Citing the need to halt excessive regulation and keep housing more affordable, the National Association of Home Builders has filed a brief of amicus curiae on behalf of the petitioners in two wetlands cases before the U.S. Supreme Court: John A. Rapanos, et al. vs. the United States and June Carabell, et al. vs. the United States Army Corps of Engineers.

The issue in both cases concerns whether and when a non-navigable and even man-made feature, such as a ditch or storm sewer system, can be considered a “navigable water” under the Clean Water Act and thus be subject to federal permitting requirements.

“Complying with those requirements can add thousands of dollars to the cost of a new home without offering the environmental benefits the Act was designed to promote,” said NAHB President Dave Wilson, a custom home builder from Ketchum, Idaho. “It’s a waste of taxpayer resources to treat a ditch for rainwater with the same scrutiny as we would the Snake River.”

When it created the Clean Water Act in 1987, Congress defined ditches as point sources, that is, channelized features that transport water and sediment from, for example, a subdivision and into a storm drain. Under the Act, a permit is required to control sediments and other pollutants that leave a ditch and flow into navigable water. Requiring a permit before the water and sediment even get into a ditch, which the builder himself dug to construct a housing project, is much more onerous than the intent of the original legislation and doesn’t offer a corresponding benefit to improve water quality.

Filed on Dec. 2, NAHB’s brief focuses on three main arguments:

  • The drainage ditches at the Rapanos and Carabell sites are not “navigable waters,” but are “point sources.” The ditches at issue in Carabell drain into a municipal storm sewer system already permitted under the Clean Water Act to control pollutant discharges.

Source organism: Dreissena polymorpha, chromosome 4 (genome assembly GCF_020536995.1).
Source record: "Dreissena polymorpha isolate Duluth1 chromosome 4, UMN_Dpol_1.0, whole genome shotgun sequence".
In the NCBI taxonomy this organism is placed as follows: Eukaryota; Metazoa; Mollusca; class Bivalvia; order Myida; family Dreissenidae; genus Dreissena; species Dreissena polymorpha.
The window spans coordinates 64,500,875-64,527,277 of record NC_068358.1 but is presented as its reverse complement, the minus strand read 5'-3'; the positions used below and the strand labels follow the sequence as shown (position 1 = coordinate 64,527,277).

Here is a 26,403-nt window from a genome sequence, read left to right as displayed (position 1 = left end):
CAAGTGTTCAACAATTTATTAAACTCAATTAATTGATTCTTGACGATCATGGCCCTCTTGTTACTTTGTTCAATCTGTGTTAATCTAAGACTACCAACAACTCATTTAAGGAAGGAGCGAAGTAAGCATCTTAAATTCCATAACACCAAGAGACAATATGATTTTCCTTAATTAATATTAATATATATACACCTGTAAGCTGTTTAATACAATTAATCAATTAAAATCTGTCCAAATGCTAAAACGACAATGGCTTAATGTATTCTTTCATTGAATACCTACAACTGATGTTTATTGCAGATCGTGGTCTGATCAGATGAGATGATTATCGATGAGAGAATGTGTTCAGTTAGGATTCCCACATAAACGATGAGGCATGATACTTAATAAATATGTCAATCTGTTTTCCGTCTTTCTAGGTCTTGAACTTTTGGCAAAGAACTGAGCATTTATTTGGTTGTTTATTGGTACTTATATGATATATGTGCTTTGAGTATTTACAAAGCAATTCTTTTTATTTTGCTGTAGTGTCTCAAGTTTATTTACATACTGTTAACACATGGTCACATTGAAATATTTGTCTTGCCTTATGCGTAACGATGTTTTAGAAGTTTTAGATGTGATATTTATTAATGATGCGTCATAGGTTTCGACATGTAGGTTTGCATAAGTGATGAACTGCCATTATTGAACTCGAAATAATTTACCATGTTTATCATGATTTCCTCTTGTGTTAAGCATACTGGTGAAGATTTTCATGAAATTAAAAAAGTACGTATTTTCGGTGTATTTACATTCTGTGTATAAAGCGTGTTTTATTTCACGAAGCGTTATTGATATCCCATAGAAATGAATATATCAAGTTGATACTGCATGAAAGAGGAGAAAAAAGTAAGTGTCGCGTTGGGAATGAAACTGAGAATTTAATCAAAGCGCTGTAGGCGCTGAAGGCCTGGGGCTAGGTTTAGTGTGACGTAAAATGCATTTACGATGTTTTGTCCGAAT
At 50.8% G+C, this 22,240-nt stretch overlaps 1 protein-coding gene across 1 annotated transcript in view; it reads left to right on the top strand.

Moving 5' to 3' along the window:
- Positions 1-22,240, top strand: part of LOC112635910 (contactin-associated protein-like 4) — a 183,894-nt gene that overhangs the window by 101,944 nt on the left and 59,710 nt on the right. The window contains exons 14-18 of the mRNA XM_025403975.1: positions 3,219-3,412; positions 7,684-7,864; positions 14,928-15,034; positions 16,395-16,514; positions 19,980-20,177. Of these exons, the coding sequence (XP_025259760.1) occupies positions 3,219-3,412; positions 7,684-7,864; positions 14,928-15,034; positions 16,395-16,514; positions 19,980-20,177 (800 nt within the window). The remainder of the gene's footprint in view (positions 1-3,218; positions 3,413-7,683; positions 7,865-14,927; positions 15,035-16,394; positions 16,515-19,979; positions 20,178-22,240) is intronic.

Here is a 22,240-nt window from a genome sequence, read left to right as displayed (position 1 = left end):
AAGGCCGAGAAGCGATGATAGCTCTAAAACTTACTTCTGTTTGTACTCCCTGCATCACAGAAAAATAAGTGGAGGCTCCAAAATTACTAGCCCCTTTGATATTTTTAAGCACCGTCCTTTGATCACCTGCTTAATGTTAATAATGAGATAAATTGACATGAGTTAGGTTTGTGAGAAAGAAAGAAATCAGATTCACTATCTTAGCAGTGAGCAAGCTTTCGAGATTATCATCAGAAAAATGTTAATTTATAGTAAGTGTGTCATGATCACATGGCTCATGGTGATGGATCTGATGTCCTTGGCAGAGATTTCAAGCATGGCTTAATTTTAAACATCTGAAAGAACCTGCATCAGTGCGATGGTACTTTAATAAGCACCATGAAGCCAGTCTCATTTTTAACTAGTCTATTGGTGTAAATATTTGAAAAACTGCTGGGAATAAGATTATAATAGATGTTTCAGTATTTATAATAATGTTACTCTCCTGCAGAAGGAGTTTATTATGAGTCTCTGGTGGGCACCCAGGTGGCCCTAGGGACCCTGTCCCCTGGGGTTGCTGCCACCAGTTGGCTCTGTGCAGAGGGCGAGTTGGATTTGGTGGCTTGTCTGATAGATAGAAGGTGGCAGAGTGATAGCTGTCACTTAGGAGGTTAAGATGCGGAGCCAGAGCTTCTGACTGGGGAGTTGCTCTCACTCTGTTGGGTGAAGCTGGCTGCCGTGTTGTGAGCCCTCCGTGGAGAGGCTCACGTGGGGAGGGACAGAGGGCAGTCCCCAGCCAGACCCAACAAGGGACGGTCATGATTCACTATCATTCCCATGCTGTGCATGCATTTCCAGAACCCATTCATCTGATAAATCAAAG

• The U.S. Supreme Court has held that wetlands next to open water are subject to the Clean Water Act. The Court of Appeals has now stretched the Clean Water Act’s jurisdiction to reach wetlands immediately adjacent to point sources, overreaching the intent of Congress.

  • In prior cases, the U.S. Supreme Court also has established that the Clean Water Act covers non-navigable features with a “significant nexus” to navigable water. Whether the nexus between a non-navigable feature and truly navigable water is “significant” will vary from case to case. However, to meet its burden of proving a significant nexus in court, the federal government must, at a minimum, show that upstream activities will have a negative impact in downstream navigable waters. In Rapanos and Carabell, the federal government made no such showing of negative effect. Indeed, there is no indication in either of these cases that common dirt–the pollutant at issue–even left the construction sites.

“NAHB has developed comprehensive familiarity with the [Clean Water Act] permitting requirements, provides compliance advice to its members, and, unfortunately, has witnessed numerous situations where federal regulators have exercised their authority beyond the Act’s limits,” the brief said.

“There are an estimated 3.9 million miles of roads in the nation, and regulations require that federally funded primary roads must be ‘designed — and maintained to have adequate drainage, cross drains, and ditch relief drains’,” the brief argued. Requiring permits assuming that all these ditches are navigable and subject to regulation and permitting makes no sense and would be prohibitively expensive to administer, NAHB said. “Congress could not have intended such an absurd result.”

NAHB is a Washington-based trade association with more than 220,000 members.


Send tips or a Letter to the Editor to or call (510) 658-9252, ext. 133.

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